Me Time

Self-care has been lost among us

Me Time

Lizzie Skidmore, Staff Writer

Too often, we feel like we are at the hands of our friends, family and authorities. And while it is nice to help and give to others, it seems as though most of us have forgotten about ourselves.

It seems selfish to stay home from school or parties just because you don’t want to go. It seems arrogant to do something just because you want to. It seems rude to say “no.” But say “no.” I, especially as a high schooler, am not there to constantly please others. And as mean as it sounds, we have to be realistic – I’m not going to talk to half of these people in a year. So why put all of my time into making sure they get what they want?

I’m not saying that you should constantly be in “me” mindset, because that is selfish. And I’m especially not saying to be rude to others just because you don’t care, because that is arrogant. I only think that we need to spend a little time every once in awhile on ourselves.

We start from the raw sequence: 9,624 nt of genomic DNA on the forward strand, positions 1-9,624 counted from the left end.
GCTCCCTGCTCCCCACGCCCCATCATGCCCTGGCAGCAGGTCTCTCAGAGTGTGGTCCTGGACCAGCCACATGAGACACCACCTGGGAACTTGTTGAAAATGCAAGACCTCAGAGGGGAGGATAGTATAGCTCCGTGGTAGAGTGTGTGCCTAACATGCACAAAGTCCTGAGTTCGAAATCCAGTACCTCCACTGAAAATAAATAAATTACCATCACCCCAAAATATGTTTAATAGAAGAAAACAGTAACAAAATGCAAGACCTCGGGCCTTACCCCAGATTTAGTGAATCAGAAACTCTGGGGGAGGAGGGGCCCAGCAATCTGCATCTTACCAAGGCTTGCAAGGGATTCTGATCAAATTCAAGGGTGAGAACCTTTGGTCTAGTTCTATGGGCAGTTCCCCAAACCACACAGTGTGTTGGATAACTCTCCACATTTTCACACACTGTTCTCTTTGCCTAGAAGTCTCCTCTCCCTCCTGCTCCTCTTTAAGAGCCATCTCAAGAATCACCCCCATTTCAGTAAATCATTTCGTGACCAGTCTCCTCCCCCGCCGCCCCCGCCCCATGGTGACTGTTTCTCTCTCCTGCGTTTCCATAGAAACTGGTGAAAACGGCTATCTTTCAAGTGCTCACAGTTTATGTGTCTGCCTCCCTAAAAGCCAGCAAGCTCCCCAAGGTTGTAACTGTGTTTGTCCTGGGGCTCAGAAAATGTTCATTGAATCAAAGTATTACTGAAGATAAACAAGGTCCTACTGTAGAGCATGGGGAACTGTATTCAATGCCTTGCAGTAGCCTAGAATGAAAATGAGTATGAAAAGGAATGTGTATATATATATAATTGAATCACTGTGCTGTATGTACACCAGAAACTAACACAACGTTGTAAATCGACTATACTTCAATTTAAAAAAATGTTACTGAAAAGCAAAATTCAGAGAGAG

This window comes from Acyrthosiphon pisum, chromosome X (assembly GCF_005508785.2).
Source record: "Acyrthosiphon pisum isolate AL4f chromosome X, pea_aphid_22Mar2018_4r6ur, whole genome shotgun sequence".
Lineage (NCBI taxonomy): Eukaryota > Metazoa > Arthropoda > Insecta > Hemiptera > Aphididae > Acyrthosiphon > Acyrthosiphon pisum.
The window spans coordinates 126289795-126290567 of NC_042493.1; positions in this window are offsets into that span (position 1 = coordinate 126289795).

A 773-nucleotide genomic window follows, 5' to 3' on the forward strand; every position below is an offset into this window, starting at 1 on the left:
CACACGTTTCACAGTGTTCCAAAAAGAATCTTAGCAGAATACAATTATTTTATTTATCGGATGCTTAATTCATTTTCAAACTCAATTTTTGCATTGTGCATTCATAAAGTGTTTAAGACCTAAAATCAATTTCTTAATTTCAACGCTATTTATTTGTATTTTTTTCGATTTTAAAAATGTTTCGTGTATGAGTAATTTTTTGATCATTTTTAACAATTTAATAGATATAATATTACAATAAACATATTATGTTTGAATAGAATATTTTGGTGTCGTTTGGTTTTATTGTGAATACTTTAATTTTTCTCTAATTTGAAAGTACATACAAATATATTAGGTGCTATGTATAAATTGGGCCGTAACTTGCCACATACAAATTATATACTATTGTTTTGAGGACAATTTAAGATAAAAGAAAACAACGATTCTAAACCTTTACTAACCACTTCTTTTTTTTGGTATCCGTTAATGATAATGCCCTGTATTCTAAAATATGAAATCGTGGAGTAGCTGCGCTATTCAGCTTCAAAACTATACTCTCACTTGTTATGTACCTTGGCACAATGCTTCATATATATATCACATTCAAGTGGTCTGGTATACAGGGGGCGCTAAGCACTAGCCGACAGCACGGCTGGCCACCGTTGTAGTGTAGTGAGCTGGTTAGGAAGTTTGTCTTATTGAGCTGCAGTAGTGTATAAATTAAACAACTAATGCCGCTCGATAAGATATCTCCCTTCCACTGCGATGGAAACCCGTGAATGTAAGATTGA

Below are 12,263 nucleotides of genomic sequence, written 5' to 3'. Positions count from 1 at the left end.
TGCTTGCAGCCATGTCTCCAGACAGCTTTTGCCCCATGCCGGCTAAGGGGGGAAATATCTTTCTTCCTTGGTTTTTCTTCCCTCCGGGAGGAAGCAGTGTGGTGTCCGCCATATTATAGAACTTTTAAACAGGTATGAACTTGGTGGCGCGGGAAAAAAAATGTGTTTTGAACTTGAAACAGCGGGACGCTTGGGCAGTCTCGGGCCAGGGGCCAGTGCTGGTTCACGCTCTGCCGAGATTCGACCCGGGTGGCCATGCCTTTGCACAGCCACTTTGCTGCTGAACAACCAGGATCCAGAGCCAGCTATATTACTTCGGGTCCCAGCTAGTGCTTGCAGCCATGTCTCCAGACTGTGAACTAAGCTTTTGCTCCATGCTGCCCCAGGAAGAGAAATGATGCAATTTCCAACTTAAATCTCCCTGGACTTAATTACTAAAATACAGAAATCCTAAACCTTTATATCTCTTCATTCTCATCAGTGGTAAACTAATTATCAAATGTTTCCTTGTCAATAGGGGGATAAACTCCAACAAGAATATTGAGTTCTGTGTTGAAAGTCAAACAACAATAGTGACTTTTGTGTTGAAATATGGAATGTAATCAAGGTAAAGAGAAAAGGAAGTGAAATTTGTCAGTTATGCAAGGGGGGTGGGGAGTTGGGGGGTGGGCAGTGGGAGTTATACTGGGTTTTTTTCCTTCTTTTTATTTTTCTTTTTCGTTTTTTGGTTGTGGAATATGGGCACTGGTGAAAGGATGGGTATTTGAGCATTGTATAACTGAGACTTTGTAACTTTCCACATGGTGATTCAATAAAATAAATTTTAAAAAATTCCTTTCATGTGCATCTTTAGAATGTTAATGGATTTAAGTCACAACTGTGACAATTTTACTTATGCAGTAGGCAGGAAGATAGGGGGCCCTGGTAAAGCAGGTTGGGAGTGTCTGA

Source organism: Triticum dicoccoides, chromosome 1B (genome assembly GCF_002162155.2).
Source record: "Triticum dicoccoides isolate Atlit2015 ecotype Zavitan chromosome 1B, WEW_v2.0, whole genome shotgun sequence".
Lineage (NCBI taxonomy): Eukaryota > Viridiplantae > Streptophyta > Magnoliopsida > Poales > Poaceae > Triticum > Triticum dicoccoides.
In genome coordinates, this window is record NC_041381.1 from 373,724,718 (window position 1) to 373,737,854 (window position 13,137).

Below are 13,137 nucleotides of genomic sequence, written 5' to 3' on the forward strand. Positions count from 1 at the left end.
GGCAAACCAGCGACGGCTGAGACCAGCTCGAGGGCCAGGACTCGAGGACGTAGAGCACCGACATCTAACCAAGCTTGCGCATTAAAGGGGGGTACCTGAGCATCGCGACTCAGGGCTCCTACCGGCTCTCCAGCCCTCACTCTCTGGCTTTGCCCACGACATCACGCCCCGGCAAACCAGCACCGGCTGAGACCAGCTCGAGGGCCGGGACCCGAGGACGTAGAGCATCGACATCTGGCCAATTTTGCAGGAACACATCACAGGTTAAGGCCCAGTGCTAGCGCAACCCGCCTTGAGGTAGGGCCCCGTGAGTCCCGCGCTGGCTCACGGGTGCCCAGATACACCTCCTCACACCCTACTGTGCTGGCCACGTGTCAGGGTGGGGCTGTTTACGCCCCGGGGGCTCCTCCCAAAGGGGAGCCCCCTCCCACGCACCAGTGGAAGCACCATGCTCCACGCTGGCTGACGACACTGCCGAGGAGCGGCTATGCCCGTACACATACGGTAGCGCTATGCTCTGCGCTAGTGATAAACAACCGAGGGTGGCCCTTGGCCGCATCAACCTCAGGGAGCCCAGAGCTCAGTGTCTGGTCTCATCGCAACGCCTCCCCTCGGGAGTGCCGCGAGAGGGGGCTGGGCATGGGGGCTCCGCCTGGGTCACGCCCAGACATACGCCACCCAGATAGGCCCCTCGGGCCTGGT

Self-care is so fundamental, and I think that ideology gets lost in the midst of a competitive community like Blue Valley. Grades are so important that we forget to take a nap. Sports are so important that we forget to eat dinner. Social life is so important that we forget to read a book.

I am here to tell you, it’s okay to prioritize yourself and do these things.

Sometimes, the main step in doing this, is to stop saying sorry. It’s hard, but it’s necessary to express yourself in a way that isn’t self-deprecating. Next, put your phone down. Stop checking your grades, emails and texts. Instead, go out – try a new place to eat, walk your dog (or cat, I suppose) and go shopping. Or maybe what you need is inside – take a bath, listen to that new album and get an extra hour of sleep.

Allow yourself to have “me time” and stop forgetting to put yourself first sometimes.